Shrigley in 2011
Glasgow School of Art
|Known for||Drawing, photography, painting, sculpture, animation, music|
|Awards||Honorary doctorate, De Montfort University; Turner Prize nominee|
Early life and education
Shrigley was born 17 September 1968 in Macclesfield, Cheshire. He moved with his parents and sister to Oadby, Leicestershire when he was two years old. He took the Art and Design Foundation course at Leicester Polytechnic in 1987, and then studied environmental art at Glasgow School of Art from 1988 to 1991. Talking about his final degree show, Shrigley later told The Guardian's Becky Barnicoat, "I thought my degree show was brilliant, but the people who were marking it didn't. I got a 2:2. They didn't appreciate my genius.[…] I didn't sell anything at the show – it was 1991, before the YBAs. There wasn't a precedent for people selling work that wasn't figurative painting". Before becoming a full-time artist, Shrigley worked as a gallery guide at the CCA in Glasgow.
As well as authoring several books, he directed the video for Blur's "Good Song" and also for Bonnie 'Prince' Billy's "Agnes, Queen of Sorrow". In 2005 he designed a London Underground leaflet cover. Since 2005, he has contributed a cartoon for The Guardian's Weekend magazine every Saturday. Other projects have included the album Worried Noodles (Tom Lab, 2007) where musicians interpret his writings as lyrics, including collaborations by David Byrne, Hot Chip, and Franz Ferdinand.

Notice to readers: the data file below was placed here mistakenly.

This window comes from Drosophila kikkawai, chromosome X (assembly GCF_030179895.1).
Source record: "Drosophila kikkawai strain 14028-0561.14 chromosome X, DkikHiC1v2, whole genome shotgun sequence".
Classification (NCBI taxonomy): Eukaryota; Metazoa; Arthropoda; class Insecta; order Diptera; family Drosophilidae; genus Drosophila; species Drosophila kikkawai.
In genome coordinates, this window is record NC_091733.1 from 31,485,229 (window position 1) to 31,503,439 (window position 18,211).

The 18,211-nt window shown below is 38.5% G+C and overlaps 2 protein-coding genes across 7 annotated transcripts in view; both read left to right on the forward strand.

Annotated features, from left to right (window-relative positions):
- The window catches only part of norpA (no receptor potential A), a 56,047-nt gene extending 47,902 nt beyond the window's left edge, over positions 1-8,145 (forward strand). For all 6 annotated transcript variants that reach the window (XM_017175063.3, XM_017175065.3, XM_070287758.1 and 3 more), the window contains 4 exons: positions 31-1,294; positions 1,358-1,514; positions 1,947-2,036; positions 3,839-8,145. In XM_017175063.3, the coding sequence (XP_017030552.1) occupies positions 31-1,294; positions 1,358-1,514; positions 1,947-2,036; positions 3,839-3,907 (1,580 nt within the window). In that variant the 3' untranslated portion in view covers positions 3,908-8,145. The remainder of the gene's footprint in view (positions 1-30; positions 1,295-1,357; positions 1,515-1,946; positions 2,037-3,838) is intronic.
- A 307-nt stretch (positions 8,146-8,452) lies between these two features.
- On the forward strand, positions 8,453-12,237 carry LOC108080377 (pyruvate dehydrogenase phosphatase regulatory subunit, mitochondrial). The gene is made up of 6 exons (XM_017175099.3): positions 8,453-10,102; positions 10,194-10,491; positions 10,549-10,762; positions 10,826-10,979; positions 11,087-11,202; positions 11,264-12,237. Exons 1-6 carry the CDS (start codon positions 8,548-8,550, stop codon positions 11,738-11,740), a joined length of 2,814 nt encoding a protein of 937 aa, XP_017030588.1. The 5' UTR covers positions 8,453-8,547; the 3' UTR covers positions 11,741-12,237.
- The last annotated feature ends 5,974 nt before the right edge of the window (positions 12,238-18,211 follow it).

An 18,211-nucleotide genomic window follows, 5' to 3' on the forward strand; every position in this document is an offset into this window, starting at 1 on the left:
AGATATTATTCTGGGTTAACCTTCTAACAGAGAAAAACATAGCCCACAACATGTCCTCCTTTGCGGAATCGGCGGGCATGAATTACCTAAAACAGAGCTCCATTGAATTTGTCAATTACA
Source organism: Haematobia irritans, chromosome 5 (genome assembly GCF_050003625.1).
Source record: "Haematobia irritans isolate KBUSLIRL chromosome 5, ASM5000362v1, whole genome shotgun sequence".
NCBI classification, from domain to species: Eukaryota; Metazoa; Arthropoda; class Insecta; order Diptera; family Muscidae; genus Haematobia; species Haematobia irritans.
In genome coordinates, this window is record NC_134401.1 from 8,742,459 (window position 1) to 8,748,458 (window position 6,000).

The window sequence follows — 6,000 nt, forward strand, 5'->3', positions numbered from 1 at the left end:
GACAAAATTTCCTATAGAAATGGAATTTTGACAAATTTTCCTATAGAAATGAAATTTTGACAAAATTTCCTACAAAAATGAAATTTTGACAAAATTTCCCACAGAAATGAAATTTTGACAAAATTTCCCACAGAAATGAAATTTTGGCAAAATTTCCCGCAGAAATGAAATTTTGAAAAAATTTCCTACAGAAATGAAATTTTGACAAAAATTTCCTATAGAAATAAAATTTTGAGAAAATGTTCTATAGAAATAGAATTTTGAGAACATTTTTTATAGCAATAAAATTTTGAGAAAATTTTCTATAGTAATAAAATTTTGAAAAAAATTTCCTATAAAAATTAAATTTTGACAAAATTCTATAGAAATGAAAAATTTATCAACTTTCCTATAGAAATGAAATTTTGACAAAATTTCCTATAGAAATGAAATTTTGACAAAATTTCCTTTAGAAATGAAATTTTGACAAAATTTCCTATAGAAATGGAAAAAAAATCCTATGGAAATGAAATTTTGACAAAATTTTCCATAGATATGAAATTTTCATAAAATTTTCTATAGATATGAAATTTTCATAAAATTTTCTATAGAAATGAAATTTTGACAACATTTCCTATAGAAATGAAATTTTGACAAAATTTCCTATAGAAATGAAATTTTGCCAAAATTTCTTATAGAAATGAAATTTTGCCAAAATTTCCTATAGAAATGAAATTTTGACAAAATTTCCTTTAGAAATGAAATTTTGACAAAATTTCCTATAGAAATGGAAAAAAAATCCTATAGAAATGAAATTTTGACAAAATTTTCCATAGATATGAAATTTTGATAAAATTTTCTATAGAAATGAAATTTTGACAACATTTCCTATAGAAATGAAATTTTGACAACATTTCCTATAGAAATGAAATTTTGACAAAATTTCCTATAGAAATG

Shrigley co-directed a short film with director Chris Shepherd called Who I Am And What I Want (2005), based on Shrigley's book of the same title, with Kevin Eldon voicing its main character, Pete. Shrigley also produced a series of drawings and t-shirt designs for the 2006 Triptych festival, a Scottish music festival lasting for three to four days in three cities. He also designed twelve different covers for Deerhoof's 2007 record, Friend Opportunity. In the same year he also designed the title sequence for the film Hallam Foe, as well as the drawings and the writing in Hallam's on-screen diaries.
In 2014, Jonathan Jones reviewed Shrigley's work Brass Tooth, writing, "David Shrigley must have had a big, toothy grin when he created multiple editions of his sculpture Brass Tooth, which goes on sale for £1,200 a pop at the London art fair this week. It is a cast of a single tooth – including the roots – and is typical of Shrigley's sly, subversive, humorous art in how it brings a modern art cliche crashing down to Earth".